Are social justice and environmentalism coherent goals for society? Katie Kenyon discusses the dynamics at play when trying to tackle such a difficult political question.
A central question in today’s global political culture, to political scientists and advocates of social justice, is regarding the compatibility of socioeconomic equality and environmentalism. I have no doubt that these are coherent political objectives, and that reconciling both in policy in a given society are achievable and workable. But what is prioritised, who is consulted and how policies are implemented in conjunction with one another is what makes, like any, a difficult political exercise.
Since this is a topical and hotly debated, broad discussion, there are too many
components of the varying arguments to examine in a set of short articles. So while
acknowledging that this collection is not close to exhaustive, I have selected various focal points on which to write about encompassing the wider debate regarding the socialist response to climate change. Inevitably, all forms and systems of production will result in some degree of damage to the natural world - humans live extractively, so it is about finding the most efficient system, rather than the perfect one. Climate change is increasingly being labelled as a capitalist disaster, namely in the work of activists like Greta Thunberg and the Green New Deal proponents; as well as scholars who discuss economic crisis and climate change as almost interchangeable - for example in Climate Change and the Crisis of Capitalism. Unlike many, I agree with this interpretation - our economic and industrial system and its history has led directly to today’s dangerous atmospheric CO2 levels. Unregulated and domineering capitalist forces, most animated and forceful since post-Keynesian 1980s-present economic climate has directly established the normalisation of uncontrolled extraction. The petrochemical industry and its vast global operations (as well as major disasters), are a testament to this. As is the global agricultural industry. Nevertheless, whether this is an accurate judgement or not, to many commentators socialism is equally incompatible with climate-conscious politics.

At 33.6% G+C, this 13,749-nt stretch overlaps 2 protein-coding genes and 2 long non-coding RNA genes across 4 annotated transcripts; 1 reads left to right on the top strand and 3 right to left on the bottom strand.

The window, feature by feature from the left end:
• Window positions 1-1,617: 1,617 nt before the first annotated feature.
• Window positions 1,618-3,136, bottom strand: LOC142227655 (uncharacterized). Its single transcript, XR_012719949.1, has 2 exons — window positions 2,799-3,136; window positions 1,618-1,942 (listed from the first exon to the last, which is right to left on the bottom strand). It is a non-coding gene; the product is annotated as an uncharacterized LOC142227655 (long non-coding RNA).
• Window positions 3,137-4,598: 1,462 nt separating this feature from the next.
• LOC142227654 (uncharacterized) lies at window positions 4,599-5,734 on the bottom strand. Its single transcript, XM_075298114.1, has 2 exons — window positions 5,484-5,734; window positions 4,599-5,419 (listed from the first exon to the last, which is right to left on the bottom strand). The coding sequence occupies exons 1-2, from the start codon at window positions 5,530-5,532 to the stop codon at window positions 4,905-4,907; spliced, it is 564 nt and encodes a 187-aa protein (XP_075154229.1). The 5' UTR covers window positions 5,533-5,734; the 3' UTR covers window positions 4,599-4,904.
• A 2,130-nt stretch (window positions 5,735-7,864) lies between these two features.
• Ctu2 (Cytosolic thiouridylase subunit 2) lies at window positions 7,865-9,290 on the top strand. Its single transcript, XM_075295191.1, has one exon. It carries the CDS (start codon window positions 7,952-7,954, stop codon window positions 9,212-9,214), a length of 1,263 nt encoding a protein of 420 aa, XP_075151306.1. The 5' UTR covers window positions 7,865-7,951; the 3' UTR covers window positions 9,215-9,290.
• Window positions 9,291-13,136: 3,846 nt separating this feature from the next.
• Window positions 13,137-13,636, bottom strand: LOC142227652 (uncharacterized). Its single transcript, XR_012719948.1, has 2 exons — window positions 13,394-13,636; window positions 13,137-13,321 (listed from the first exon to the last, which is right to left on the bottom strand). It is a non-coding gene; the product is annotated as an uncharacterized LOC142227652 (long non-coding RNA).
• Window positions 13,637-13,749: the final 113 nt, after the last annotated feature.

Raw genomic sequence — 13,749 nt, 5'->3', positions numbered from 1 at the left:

The interests of equality-seekers and environmentalists are not only aligned but both compliment each others’ efforts. This shows, most importantly, in the fact that globally, minority communities and the poor are disproportionately affected by climate change.
This is a systemic issue. The solutions involve societal reorganisation so that the interests of
various groups of citizens become more coherent. The specific mechanisms of this restructuring would be criticised by free market advocates as impinging on civic freedoms, independence and limiting opportunity. I believe the necessity for it runs deeper than this - it’s about removing the hierarchies and handicaps rooted in our social structure which have allowed, and continue to allow, the privileged few property owners to ascend (or remain at the top of) the socio-economic ladder and become owners in the first place. Without such vast income and wealth disparities enabled by this pre-existing power-structure, and therefore disparities in lifestyle and social interests too, naturally the needs and priorities of members of a given community, which whether we like it or not is maintained by finite resources, would not clash quite as extremely as they do now. This would remove the need for such prevalent financial competition which supposedly fosters the highest possible level of efficiency in resource extraction and use.